“Where?”

“You know how the Big Cheese is—what’d you call it?—the interconnectedness of all things?” Julia nodded. “Well, we’re going where there’s no things. The Big Empty. The space between galaxies. The only place the Big Cheese fears.”

“…But… if we’re part of the Big Cheese, shouldn’t we also fear the Big Empty?”

“You don’t want to be part of the Big Cheese. No one does! That’s why the Big Cheese happens.”

“Huh?”

“Never mind. We’re going to Neverland, Julia.”

“Is there reception in Neverland? Your egg doesn’t have wifi.”

“Aren’t you listening to me? No wifi! No reception!”

“But my friends—”

“I can adopt your friends next if it turns out you really need them for your survival. Until then, no Cheese!”

“You want me to threaten suicide? I’m no stranger to that game!”

The Scumbug’s lumps jittered. “…Julia?”

“I was born playing that game. When I was popping out, the doctor said it was either kill me or kill my mum. Mum selflessly squirt me into the world and choked. Daddy number one didn’t want me after that. Daddy number two adopted me and a bunch of other kids to dodge taxes by claiming us as dependents but keeping us in squalor. I said I’d kill myself if he doesn’t give us half the cut. He surrendered me to Daddy number three and I’ve been fighting my way up ever since. You don’t scare me!”

“See, I’m tellin’ ya, this is exactly the kind of Cheese I want to keep you away from.”

“If the Big Empty doesn’t even have wifi I’m gonna off myself and you won’t get whatever kind of tax-dodge you’re after. Just send me to Daddy number nine!”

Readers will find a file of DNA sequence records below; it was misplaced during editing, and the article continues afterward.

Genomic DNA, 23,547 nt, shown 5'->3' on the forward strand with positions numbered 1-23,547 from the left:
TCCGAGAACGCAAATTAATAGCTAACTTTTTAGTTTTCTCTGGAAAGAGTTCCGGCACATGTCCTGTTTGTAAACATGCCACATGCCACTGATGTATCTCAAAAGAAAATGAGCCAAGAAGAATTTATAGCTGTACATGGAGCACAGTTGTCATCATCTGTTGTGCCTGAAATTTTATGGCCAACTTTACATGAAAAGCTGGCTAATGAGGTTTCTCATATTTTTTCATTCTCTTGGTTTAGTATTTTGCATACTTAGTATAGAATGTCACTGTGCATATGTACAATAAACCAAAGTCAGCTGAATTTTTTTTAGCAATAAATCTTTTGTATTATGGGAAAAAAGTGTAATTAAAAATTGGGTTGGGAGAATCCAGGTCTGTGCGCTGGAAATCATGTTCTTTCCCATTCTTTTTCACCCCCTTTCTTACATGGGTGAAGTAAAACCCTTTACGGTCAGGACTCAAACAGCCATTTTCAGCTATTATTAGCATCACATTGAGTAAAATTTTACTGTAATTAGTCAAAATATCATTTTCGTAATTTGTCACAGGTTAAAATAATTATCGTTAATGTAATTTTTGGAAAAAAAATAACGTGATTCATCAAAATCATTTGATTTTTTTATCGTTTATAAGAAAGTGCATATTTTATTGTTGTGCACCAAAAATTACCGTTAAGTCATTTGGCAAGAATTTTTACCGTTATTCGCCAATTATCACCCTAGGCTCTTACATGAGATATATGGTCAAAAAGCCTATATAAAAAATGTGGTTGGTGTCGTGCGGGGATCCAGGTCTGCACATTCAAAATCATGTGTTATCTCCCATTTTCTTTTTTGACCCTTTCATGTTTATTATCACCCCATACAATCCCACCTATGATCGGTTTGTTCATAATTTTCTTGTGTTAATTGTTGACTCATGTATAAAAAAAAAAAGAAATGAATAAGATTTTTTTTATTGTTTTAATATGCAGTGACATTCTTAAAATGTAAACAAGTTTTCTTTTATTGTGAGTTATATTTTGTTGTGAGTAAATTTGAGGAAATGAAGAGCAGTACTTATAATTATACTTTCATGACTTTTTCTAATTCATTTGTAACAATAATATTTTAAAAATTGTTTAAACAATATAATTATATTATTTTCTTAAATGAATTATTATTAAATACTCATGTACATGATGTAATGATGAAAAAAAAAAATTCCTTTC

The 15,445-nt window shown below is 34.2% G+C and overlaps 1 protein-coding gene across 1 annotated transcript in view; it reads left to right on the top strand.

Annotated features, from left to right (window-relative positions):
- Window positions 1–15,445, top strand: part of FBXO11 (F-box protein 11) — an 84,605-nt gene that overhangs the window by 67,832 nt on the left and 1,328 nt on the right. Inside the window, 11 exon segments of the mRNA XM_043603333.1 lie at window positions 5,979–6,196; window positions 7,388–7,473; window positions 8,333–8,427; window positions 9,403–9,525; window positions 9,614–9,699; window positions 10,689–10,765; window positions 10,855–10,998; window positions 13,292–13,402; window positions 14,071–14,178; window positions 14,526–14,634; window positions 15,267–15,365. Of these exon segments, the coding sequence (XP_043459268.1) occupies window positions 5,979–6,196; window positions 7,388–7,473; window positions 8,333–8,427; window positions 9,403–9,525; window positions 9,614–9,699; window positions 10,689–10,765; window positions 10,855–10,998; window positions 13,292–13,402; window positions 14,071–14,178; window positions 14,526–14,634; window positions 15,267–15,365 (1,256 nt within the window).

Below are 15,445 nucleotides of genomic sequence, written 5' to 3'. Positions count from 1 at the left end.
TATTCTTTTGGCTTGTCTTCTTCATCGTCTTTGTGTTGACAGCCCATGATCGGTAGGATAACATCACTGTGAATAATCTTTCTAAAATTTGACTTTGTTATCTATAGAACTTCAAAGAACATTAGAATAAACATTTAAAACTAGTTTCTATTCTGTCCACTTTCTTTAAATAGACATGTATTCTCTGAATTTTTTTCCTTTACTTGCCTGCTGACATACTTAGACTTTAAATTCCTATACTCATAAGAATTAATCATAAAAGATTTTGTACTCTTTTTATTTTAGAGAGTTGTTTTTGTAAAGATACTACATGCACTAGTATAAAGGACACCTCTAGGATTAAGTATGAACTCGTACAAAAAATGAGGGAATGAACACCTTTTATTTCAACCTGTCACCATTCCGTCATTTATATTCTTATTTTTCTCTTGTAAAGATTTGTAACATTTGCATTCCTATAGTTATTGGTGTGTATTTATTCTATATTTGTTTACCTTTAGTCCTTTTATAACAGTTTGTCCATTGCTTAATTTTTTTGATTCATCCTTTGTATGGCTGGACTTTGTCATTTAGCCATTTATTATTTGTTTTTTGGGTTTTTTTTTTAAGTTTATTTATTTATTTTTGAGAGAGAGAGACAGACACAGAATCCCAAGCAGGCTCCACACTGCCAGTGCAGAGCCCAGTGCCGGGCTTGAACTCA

“Hey! Hey! No talking like that! Let’s make a deal.” The Scumbug’s scrambag drizzled oily substance on the long strand of spaghetti. “I’ll tell you what it’s like where we’re going. Then you tell me what wifi is and I’ll do my best to make some for you.”

Julia munched the spaghetti. It was bleh, but she ate anyway.

“I’ve made a tiny planet hidden way out in the Big Empty. You’ll be able to grow up with no Cheese—just you, air, water, and all the oily noodles you want. You’ll be totally safe because the Big Empty is filled with Easy Cheese, and the Big Cheese can’t stand Easy Cheese. It won’t come anywhere near you.”

“…Easy Cheese? You’re making this up.”

“I’m not! Easy Cheese is the biggest part of the Big Cheese. That’s why the Big Cheese is so scared of it!”

“Maybe Daddy number nine will tell me what really going on.” Julia pointed outside the translucent scrambag at an approaching spaceship. “Maybe that’s him now.”


The ambassador’s newest office was at the core of the moon. “Wow. So this is what a trillion units can buy?”

“Half a trillion,” said the seahorse. He showed the ambassador expenditure-charts on his glass tablet. “We’ve got another half-trillion to play with before we inevitably tailspin.”

“I’m feeling flight-worthy,” said the ambassador. He was flanked by eight armed guards on either side. “Germa the Gerbil left weeks ago and Lady Mantoid is chasing his tail. Earth’s foray into the cosmos has been nothing but profit!”

“Lemme skim my salary off the top, then.” The seahorse used the glass tablet to wire units to his home-planet. “What will you do with almost half a trillion units? Revolutionize Earth’s something-or-other?”

“Shh, shh.” The ambassador tutted disapprovingly. “Earth doesn’t know about these units. Remember, nothing in this office leaves the office.”

“Seriously?”

“You deal with me. I deal with Earth. The story they’re hearing is that we’re working our tails off trying to get Julia back from an alien hit-man. That’s good media. We got these units chucking Julia under the bus to make a deal with an alien hit-man. That’s bad media.”